“Scientists say we are now experiencing the sixth extinction, with up to 50 percent of all living species in danger of disappearing by the end of the century. But unlike previous extinctions, the direct cause this time is us — human-driven climate change” (i.e. The Sixth Extinction, 2014).
In this week’s blog post, I wanted to mention the work of Elizabeth Kolbert, a journalist, who visited four continents to document the massive historic “die-offs” along with the current biological disappearances which are vanishing as we speak. In her latest publication, "The Sixth Extinction: An Unnatural History," the author “explores how human activity — fossil fuel consumption, ocean acidification, pollution, deforestation, forced migration — threatens life forms of all kinds” (i.e. The Sixth Extinction, 2014).
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During an interview earlier this year, Kolbert pointed out that “everyone has seen the pictures of the poor polar bears, you know, as the sea ice shrinks. But really, where climate change could have an even more devastating impact is in the tropics, both because most species live in the tropics—that’s just where the abundance of life is—and also because these species tend to have a very, very narrow tolerance for climatic change. They’re used to a lot of climatic stability” (i.e. The Sixth Extinction, 2014).
In her recent publication, Kolbert states “it is estimated that one-third of all reef-building corals, a third of all fresh-water mollusks, a third of sharks and rays, a quarter of all mammals, a fifth of all reptiles, and a sixth of all birds are headed toward oblivion." In addition, “the losses are occurring all over: in the South Pacific and in the North Atlantic, in the Arctic and the Sahel, in lakes and on islands, on mountaintops and in valleys” (i.e. The Sixth Extinction, 2014). Despite of all the ambiguities regarding climate change, it is important to research this topic from an educated, well informed and scientific point of view.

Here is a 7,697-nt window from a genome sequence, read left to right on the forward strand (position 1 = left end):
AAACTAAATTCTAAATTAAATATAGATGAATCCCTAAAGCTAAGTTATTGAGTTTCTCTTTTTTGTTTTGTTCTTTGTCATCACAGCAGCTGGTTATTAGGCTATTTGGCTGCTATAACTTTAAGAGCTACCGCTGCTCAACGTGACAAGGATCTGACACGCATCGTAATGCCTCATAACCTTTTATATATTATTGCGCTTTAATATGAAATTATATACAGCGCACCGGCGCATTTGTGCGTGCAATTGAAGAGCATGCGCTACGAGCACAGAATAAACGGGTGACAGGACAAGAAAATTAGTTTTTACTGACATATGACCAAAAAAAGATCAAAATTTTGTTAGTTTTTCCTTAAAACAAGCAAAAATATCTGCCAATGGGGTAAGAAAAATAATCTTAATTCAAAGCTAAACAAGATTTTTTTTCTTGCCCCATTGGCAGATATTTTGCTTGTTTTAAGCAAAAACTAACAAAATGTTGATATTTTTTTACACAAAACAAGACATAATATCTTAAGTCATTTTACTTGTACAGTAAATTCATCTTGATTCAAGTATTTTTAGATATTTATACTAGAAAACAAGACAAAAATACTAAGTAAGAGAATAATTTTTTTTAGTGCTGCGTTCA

© Google Images
© Google Images
Please note that I would like to conclude this week’s blog content with the following quotation; in hopes that it will motivate you to become more educated regarding this very important issue, and hopefully, inspire you to be a part of sustainable living.
“We need to shift that to a better understanding that we are part of a vast web of interconnected species, that it is the biosphere, the zone of air, water and land, where all life exists. It’s a very thin layer around the planet. Carl Sagan told us that if you shrink the Earth to the size of a basketball, the biosphere, the zone of air, water and land, where all life exists, would be thinner than a layer of Saran Wrap, and that’s it. That’s our home, but it’s home to 10 to 30 thousand—30 million other species that keep the planet habitable. And if we don’t see that we are utterly embedded in the natural world and dependent on nature, not technology, not economics, not science—we’re dependent on Mother Nature for our very well-being and survival. If we don’t see that, then our priorities will continue to be driven by man-made constructs like national borders, economies, corporations, markets. Those are all human-created things. They shouldn’t dominate the way we live. It should be the biosphere.”– David Suzuki
This is exactly why the global market needs to provide sustainable, compostable & earth-friendly products.
Please let me know your thoughts in the comments section below.
"The Sixth Extinction: Elizabeth Kolbert on How Humans Are Causing Largest Die-Off Since Dinosaur Age." DemocracyNow. N.p., 11 Feb. 2014. Web. 18 Sept. 2014.